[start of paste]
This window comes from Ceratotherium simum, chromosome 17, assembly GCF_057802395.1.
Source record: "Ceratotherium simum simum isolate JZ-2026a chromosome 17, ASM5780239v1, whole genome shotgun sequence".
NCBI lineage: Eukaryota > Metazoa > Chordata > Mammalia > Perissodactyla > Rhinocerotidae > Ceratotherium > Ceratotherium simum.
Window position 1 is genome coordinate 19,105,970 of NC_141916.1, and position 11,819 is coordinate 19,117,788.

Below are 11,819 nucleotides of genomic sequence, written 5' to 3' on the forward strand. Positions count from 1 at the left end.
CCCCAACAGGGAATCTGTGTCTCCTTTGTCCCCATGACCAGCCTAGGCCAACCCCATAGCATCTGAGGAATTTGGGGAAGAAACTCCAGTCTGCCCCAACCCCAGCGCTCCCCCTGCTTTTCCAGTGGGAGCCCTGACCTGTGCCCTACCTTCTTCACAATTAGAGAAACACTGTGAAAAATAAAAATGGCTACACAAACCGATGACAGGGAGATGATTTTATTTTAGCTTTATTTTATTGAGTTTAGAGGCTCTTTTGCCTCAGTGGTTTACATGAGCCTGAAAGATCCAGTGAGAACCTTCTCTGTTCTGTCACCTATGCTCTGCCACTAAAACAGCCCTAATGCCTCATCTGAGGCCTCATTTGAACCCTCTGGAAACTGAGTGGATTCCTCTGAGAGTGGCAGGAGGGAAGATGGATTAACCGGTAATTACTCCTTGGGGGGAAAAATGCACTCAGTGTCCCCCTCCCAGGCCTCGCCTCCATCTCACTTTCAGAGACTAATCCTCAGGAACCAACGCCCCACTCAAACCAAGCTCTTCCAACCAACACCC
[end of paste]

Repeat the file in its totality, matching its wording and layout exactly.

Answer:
This window comes from Ceratotherium simum, chromosome 17, assembly GCF_057802395.1.
Source record: "Ceratotherium simum simum isolate JZ-2026a chromosome 17, ASM5780239v1, whole genome shotgun sequence".
NCBI lineage: Eukaryota > Metazoa > Chordata > Mammalia > Perissodactyla > Rhinocerotidae > Ceratotherium > Ceratotherium simum.
Window position 1 is genome coordinate 19,105,970 of NC_141916.1, and position 11,819 is coordinate 19,117,788.

Below are 11,819 nucleotides of genomic sequence, written 5' to 3' on the forward strand. Positions count from 1 at the left end.
CCCCAACAGGGAATCTGTGTCTCCTTTGTCCCCATGACCAGCCTAGGCCAACCCCATAGCATCTGAGGAATTTGGGGAAGAAACTCCAGTCTGCCCCAACCCCAGCGCTCCCCCTGCTTTTCCAGTGGGAGCCCTGACCTGTGCCCTACCTTCTTCACAATTAGAGAAACACTGTGAAAAATAAAAATGGCTACACAAACCGATGACAGGGAGATGATTTTATTTTAGCTTTATTTTATTGAGTTTAGAGGCTCTTTTGCCTCAGTGGTTTACATGAGCCTGAAAGATCCAGTGAGAACCTTCTCTGTTCTGTCACCTATGCTCTGCCACTAAAACAGCCCTAATGCCTCATCTGAGGCCTCATTTGAACCCTCTGGAAACTGAGTGGATTCCTCTGAGAGTGGCAGGAGGGAAGATGGATTAACCGGTAATTACTCCTTGGGGGGAAAAATGCACTCAGTGTCCCCCTCCCAGGCCTCGCCTCCATCTCACTTTCAGAGACTAATCCTCAGGAACCAACGCCCCACTCAAACCAAGCTCTTCCAACCAACACCC